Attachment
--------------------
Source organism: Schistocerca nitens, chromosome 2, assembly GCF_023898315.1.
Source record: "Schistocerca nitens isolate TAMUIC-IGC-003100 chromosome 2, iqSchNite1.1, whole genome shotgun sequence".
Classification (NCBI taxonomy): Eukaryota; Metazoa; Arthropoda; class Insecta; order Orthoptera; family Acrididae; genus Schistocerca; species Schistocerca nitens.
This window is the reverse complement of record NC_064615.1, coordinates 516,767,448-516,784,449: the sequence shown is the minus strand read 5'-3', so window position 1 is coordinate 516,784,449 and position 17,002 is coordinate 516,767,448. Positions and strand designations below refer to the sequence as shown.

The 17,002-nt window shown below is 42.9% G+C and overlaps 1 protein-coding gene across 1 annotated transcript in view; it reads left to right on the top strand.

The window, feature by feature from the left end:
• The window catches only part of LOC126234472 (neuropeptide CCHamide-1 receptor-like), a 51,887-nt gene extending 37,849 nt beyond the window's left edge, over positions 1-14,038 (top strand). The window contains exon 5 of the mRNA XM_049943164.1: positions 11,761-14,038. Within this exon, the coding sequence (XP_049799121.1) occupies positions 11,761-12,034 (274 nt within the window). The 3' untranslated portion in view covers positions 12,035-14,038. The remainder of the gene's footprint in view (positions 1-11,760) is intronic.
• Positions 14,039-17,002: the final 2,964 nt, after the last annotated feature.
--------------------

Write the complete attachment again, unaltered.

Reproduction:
Source organism: Schistocerca nitens, chromosome 2, assembly GCF_023898315.1.
Source record: "Schistocerca nitens isolate TAMUIC-IGC-003100 chromosome 2, iqSchNite1.1, whole genome shotgun sequence".
Classification (NCBI taxonomy): Eukaryota; Metazoa; Arthropoda; class Insecta; order Orthoptera; family Acrididae; genus Schistocerca; species Schistocerca nitens.
This window is the reverse complement of record NC_064615.1, coordinates 516,767,448-516,784,449: the sequence shown is the minus strand read 5'-3', so window position 1 is coordinate 516,784,449 and position 17,002 is coordinate 516,767,448. Positions and strand designations below refer to the sequence as shown.

The 17,002-nt window shown below is 42.9% G+C and overlaps 1 protein-coding gene across 1 annotated transcript in view; it reads left to right on the top strand.

The window, feature by feature from the left end:
• The window catches only part of LOC126234472 (neuropeptide CCHamide-1 receptor-like), a 51,887-nt gene extending 37,849 nt beyond the window's left edge, over positions 1-14,038 (top strand). The window contains exon 5 of the mRNA XM_049943164.1: positions 11,761-14,038. Within this exon, the coding sequence (XP_049799121.1) occupies positions 11,761-12,034 (274 nt within the window). The 3' untranslated portion in view covers positions 12,035-14,038. The remainder of the gene's footprint in view (positions 1-11,760) is intronic.
• Positions 14,039-17,002: the final 2,964 nt, after the last annotated feature.